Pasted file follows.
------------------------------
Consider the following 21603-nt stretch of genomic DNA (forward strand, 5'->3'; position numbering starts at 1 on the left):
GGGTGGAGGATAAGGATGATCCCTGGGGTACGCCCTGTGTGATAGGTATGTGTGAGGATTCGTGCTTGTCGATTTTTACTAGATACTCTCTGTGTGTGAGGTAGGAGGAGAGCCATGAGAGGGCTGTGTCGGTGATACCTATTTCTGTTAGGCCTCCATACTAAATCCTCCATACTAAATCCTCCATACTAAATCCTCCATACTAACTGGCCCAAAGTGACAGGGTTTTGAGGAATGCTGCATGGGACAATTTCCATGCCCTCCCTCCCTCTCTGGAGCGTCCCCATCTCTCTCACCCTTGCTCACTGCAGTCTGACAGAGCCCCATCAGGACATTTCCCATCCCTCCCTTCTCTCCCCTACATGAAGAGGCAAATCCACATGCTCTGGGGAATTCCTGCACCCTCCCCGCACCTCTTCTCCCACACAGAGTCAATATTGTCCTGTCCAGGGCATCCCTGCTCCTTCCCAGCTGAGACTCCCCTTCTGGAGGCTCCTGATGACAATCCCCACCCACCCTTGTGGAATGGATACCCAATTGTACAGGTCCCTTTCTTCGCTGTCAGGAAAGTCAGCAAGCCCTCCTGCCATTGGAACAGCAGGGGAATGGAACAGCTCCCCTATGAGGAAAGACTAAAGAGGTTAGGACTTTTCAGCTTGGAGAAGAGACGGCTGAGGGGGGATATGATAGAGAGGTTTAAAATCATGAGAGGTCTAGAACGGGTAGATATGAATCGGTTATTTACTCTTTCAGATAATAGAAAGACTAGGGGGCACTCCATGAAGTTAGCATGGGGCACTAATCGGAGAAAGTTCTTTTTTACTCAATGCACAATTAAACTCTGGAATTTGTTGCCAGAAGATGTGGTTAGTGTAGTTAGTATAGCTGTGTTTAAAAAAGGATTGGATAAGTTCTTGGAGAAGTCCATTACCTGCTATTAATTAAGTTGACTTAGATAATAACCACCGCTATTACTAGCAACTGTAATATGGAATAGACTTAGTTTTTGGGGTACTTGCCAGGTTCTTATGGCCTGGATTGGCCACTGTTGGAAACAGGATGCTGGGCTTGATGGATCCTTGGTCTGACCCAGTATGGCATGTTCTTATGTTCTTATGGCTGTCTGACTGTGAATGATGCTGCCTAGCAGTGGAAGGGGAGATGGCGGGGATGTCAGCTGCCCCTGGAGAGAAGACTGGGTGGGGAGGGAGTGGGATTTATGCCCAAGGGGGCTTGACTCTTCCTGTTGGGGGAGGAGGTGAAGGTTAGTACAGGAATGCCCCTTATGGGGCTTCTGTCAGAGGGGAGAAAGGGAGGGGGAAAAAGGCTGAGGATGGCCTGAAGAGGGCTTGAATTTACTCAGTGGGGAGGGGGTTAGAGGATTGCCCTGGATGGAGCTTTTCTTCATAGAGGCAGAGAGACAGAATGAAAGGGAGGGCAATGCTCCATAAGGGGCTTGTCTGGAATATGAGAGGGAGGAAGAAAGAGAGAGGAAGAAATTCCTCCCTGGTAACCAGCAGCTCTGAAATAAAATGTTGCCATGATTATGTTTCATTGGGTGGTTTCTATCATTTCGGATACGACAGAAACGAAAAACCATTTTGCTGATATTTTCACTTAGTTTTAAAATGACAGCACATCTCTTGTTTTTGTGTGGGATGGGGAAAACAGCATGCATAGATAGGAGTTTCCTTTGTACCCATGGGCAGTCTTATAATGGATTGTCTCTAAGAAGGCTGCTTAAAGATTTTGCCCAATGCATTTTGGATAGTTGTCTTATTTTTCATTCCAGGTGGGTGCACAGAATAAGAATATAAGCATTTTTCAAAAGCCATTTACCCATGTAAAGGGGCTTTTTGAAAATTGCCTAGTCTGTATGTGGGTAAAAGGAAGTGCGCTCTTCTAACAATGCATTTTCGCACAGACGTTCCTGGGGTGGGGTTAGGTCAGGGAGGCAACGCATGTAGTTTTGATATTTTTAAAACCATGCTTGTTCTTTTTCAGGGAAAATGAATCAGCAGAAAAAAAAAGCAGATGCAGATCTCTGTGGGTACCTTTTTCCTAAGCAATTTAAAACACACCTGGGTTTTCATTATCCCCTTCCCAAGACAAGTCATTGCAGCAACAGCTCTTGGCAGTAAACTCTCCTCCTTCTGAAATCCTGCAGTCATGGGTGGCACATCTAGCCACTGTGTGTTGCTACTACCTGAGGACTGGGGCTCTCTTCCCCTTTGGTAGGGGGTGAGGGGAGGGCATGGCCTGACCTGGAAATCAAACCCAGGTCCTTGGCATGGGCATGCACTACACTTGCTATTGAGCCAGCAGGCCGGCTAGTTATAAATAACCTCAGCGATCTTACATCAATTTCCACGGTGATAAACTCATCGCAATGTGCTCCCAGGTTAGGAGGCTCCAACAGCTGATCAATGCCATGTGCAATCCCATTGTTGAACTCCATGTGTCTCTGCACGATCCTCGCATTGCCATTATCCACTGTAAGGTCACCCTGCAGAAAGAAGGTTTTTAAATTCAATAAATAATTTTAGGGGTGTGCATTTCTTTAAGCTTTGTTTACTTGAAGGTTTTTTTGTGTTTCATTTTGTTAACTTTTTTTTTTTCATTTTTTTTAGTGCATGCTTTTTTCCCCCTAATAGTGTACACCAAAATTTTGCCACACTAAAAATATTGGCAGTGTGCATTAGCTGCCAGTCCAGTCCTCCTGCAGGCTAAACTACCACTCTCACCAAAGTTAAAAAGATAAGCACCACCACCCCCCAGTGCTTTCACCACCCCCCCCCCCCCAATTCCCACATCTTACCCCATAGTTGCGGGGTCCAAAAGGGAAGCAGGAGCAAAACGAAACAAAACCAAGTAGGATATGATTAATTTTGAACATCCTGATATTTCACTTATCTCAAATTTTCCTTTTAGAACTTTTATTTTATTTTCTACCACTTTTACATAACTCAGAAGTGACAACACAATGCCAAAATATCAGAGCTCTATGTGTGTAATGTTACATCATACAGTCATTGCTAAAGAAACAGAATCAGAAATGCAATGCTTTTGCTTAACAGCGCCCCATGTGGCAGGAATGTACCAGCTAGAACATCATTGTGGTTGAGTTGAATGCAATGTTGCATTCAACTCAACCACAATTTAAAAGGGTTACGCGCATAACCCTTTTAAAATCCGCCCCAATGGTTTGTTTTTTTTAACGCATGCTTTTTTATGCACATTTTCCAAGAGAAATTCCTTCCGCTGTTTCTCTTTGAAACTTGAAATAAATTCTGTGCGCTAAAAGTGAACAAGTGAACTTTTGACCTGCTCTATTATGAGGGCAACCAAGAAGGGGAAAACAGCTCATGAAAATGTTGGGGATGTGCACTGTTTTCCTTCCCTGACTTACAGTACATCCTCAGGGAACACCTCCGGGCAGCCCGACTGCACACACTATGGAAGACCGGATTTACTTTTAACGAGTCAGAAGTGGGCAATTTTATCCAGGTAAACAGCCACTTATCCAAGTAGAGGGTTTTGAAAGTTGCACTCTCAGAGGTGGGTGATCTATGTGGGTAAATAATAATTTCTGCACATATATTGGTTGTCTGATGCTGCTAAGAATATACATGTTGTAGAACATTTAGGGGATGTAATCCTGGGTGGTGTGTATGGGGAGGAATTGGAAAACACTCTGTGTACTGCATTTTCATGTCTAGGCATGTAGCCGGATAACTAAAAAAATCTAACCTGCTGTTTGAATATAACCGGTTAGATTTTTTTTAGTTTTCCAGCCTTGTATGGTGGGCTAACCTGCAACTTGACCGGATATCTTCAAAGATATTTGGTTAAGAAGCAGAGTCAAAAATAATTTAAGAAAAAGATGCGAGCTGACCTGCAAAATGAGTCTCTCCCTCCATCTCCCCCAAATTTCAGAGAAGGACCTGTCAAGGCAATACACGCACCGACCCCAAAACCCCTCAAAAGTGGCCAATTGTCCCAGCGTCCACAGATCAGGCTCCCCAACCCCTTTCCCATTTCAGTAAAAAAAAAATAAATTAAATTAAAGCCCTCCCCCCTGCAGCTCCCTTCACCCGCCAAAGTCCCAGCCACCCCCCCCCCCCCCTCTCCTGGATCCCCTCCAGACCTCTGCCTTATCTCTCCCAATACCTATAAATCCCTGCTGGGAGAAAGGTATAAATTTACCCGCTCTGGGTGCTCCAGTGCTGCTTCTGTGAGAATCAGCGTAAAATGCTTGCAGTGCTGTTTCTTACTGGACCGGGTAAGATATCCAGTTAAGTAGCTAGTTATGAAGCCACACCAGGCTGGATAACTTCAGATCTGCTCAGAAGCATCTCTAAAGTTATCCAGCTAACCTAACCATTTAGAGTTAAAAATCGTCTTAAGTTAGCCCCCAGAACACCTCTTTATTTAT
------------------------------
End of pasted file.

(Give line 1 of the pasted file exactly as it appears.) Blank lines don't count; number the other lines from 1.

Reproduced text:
Consider the following 21603-nt stretch of genomic DNA (forward strand, 5'->3'; position numbering starts at 1 on the left):